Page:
Beautiful weather, pretty girls and spectacular goals: the crowds at Marseille's summer stadium on Prado beach enjoyed a day to remember on this last Saturday in August .

As well as deciding the European champions for this year, Sunday's Superfinal should also be a feast of top-class beach soccer served up by the two most talented teams on the continent. For while Italy and Poland have come on enormously this season,  Spain and  Portugal remain a cut above the rest.

Inspired by a rampaging Nico (three goals), the Spaniards offered the Marseilles crowd a display of sublime beauty. In the face of the physical duel imposed by the Azzurri, Joaquin Alonso's charges responded with passing moves that were always slick and often spectacular. While the final score may seem relatively close (5-3), it fails to reflect the degree of dominance enjoyed by the quarter-finalists from Rio de Janeiro 2005 until they slackened their grip somewhat during the game's final third.

In the day's other semi-final, Portugal adopted a completely different strategy to deal with surprise package Poland. After showing caution during the opening third (1-0) - even Madjer operated as a defender - the Iberians quickly netted their second and, six goals later, they had qualified as expected for the Superfinal (8-3).

France hold their nerve
But while the Superfinal showdown will settle the symbolic issue of the identity of Europe's top side, the other final taking place on Sunday possesses tangible significance for the two sides taking part. For when the final whistle blows, the recipients of the last ticket for the  FIFA Beach Soccer World Cup 2006 will have been decided.

But this back door route to Rio will not be available to Ukraine, the solid outfit who finished third in the European League this season. Against the Swiss, who came bottom of the same table, Pylypenko and his cohorts were surprisingly nervous and imprecise. Soon trailing by 2 goals to nil, the Ukrainians proceeded to vent all of their frustration (two yellow cards, a blue and a red) before slipping to a heavy defeat (4-0).

And so the Swiss roll on. "It's good to see my lads know how to play as a unit when the need arises," commented the Helvetian coach Angelo Schrinzi. "Sunday's final is the type of match the players love and there's no reason why we shouldn't give a good account of ourselves." Knocked out of the European qualifiers last year only two days before the start of the FIFA Beach Soccer World Cup, the Swiss will be doubly motivated to make it to Rio de Janeiro this time around.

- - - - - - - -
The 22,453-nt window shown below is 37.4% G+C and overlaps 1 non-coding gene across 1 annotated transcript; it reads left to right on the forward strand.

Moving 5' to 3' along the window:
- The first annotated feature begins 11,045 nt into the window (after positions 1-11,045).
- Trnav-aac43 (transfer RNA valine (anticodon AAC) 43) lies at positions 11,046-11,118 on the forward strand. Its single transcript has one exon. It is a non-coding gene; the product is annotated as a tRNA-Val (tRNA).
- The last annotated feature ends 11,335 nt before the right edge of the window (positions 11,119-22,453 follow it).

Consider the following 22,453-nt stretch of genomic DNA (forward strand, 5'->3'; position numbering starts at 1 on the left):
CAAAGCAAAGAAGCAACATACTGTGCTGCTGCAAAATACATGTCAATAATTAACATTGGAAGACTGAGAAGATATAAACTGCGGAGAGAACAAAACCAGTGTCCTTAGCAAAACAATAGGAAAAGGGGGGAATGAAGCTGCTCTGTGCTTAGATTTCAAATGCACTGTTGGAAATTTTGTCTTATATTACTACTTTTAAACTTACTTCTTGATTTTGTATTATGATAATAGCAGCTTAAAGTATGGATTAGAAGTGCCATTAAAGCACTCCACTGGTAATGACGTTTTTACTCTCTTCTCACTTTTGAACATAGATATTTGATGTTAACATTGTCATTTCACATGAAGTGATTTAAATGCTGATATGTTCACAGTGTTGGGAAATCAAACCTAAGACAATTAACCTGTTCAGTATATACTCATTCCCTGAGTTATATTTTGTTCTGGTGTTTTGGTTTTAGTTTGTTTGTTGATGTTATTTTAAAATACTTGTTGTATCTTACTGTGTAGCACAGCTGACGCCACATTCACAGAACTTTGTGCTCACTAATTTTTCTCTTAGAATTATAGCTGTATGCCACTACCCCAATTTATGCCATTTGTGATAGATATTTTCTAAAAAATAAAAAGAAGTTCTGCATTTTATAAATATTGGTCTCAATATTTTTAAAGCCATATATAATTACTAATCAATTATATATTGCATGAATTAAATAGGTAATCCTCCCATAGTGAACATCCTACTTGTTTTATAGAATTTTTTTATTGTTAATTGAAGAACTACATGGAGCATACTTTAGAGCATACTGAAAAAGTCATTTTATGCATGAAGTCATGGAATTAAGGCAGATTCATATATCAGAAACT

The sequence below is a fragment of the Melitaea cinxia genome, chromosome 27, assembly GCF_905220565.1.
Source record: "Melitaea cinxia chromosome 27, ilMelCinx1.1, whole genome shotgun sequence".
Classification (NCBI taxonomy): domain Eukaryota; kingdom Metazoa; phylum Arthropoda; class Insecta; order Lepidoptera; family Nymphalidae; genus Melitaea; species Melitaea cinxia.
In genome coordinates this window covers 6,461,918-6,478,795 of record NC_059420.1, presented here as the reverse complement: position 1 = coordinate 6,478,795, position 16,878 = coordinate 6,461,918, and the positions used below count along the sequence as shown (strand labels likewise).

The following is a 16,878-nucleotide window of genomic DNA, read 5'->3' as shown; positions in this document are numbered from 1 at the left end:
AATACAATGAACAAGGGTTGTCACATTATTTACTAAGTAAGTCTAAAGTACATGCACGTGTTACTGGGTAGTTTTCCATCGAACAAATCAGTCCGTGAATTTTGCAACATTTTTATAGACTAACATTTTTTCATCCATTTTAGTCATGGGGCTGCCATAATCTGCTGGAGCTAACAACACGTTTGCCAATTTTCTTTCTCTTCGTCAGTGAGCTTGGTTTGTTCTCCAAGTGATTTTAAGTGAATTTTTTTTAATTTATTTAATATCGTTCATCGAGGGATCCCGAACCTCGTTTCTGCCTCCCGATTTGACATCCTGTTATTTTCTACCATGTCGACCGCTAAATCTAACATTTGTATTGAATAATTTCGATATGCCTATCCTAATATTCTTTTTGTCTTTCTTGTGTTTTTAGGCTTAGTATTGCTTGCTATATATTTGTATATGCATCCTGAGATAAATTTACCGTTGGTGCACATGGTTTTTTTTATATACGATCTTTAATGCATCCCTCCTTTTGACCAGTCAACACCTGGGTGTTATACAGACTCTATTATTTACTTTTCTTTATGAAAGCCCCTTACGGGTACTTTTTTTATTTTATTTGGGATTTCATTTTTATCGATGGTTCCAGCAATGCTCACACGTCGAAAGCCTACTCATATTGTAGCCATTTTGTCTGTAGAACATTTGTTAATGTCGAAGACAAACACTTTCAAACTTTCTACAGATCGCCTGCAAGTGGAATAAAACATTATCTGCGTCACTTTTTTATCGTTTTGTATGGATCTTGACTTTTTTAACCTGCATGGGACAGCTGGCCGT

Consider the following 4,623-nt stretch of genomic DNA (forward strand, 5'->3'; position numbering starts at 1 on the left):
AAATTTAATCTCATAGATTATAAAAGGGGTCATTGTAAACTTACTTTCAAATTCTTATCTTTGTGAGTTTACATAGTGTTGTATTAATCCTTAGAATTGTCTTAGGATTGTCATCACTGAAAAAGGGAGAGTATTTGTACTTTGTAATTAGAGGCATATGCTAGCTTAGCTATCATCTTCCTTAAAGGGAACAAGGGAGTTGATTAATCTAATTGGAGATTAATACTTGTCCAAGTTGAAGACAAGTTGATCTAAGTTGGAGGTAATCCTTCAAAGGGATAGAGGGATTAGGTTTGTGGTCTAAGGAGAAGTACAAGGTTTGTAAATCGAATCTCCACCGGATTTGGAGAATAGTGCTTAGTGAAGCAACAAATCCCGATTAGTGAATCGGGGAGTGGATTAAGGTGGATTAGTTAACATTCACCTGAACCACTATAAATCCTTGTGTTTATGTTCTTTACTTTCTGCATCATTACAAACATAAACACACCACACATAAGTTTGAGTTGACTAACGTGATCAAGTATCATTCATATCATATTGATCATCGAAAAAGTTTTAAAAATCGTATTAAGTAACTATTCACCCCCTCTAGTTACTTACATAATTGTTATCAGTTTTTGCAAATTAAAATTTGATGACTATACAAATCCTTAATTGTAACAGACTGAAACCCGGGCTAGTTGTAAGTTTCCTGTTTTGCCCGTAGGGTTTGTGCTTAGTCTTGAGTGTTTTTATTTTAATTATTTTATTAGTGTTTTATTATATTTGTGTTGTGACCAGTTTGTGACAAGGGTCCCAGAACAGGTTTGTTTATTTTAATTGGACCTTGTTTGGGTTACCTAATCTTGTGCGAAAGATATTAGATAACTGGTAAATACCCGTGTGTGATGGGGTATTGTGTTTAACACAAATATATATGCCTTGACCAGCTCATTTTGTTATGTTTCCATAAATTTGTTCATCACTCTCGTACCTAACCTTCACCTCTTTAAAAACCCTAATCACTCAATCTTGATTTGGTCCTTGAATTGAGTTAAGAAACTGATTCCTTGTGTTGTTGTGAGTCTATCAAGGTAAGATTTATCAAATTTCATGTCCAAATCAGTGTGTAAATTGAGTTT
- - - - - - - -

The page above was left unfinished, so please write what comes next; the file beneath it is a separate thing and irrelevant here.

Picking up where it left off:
But against reigning world champions France, they will have their work cut out for them. After a disappointing European League season and an even more unpalatable exit from the Superfinal on home soil in Marseilles, les Bleus had no real problems seeing off the highly physical Montenegrins (6-3). Thanks to some clever coaching on the part of Eric Cantona, the French never looked in difficultly and displayed a knack for getting goals at key moments. Now they need to confirm this return to form by ensuring they get the chance to defend their world crown this November in Rio.


Superfinal - Semi-finalists
Spain 5 Italy 3
Portugal 8 Poland 3

Last chance bracket - Semi-finals
Ukraine 0 Switzerland 4
France 6 Montenegro 3

Day's programme - Sunday 27 August

Superfinal - Finals
3rd place: Poland - Italy (13:15)
Spain - Portugal (15:45)

Last chance bracket - Final
Switzerland - France (14:30)

The winner of the last chance bracket event will qualify for the FIFA Beach Soccer World Cup 2006.